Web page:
In the United Kingdom, the country from which we inherited our judicial system, support has been building for an increase in the retirement age for judges from 70 to 72 years. That alone shows how far behind T&T already is in addressing this critical issue. During his tenure as Lord Chancellor in the British House of Commons, David Gauke, who stepped down in June, suggested increasing the retirement age as a way of holding onto existing judges and attracting new recruits. The idea was supported by UK Supreme Court president Lady Hale who is due to retire next month.
So it was neither a new nor a revolutionary concept when it was raised by Prime Minister Dr Keith Rowley on the campaign trail earlier this week. His administration's position is that increasing the retirement age from 65 to 70 will increase the number of judges so that more cases can be heard, clearing up a long-standing judicial backlog.
Experiences in other jurisdictions give credence to this concept. The retirement age for judges in the United States ranges between 70 and 75 years in most states and is 90 in the case of Vermont. Across the Commonwealth, retirement ages vary from 75 for Canadian federal judges to age 60 for High Court judges in Tanzania.
Best practice in modern conditions support a mandatory retirement age closer 70 years. However, there is also a strong argument against it—the risk of being saddled with an elderly judge with deteriorating faculties who refuses to resign or accept voluntary retirement. Removal of a judge in such circumstances can be onerous.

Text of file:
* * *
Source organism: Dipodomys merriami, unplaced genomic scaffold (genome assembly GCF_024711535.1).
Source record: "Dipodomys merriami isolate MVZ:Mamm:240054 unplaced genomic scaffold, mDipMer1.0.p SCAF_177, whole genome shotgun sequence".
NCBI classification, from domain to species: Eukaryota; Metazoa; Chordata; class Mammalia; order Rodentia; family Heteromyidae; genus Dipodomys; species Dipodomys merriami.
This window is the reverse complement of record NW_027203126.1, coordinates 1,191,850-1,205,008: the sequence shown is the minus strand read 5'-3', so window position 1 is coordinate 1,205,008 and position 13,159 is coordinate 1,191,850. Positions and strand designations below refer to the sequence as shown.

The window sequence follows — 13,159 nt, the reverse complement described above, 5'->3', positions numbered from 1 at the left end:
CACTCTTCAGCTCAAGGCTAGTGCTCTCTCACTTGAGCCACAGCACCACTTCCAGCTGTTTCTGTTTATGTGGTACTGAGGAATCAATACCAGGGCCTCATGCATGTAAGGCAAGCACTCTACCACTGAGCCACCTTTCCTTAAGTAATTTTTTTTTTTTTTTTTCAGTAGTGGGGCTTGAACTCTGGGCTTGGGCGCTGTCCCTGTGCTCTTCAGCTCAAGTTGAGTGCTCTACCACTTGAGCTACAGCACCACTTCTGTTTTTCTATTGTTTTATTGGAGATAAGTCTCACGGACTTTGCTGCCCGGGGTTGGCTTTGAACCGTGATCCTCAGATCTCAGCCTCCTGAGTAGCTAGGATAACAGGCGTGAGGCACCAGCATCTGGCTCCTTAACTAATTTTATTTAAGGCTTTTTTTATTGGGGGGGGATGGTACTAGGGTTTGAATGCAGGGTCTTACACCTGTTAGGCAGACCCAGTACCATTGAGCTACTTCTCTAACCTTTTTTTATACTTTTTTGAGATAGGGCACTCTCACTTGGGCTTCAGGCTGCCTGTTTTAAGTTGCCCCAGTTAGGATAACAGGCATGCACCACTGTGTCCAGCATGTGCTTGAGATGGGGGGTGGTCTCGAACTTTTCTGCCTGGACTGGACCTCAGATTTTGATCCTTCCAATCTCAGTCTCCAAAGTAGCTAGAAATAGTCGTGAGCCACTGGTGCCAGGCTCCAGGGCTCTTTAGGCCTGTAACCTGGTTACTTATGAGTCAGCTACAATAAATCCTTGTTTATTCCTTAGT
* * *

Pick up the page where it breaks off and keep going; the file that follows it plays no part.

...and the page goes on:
In weighing the pros and cons of increasing the retirement age for judges, there should be a review of the considerable amount of work already been done by the Law Association of T&T's (LATT) Committee on Judicial Appointments
In a June 2017 report on the selection and appointment of judges, the Committee concluded that "there is a persuasive case for increasing the mandatory retirement age to 70 years."
The report stated: "Apart from the fact that a judge may be at his best just when he is required to demit and may be in good health, and then would be debarred from practice for 10 years, a higher retirement age is likely to facilitate senior attorneys or even Senior Counsel in their mid-fifties to accept appointment after they have enjoyed a financially successful private practice and could then serve 10 to 15 years on the bench."
The spectre of incomplete cases left on the dockets of retiring judges has confronted the judiciary more than once in the recent past, so a review of the retirement age is definitely in order. However, it can only be one of a series of remedies that need to be applied to all that ails the justice system in this country.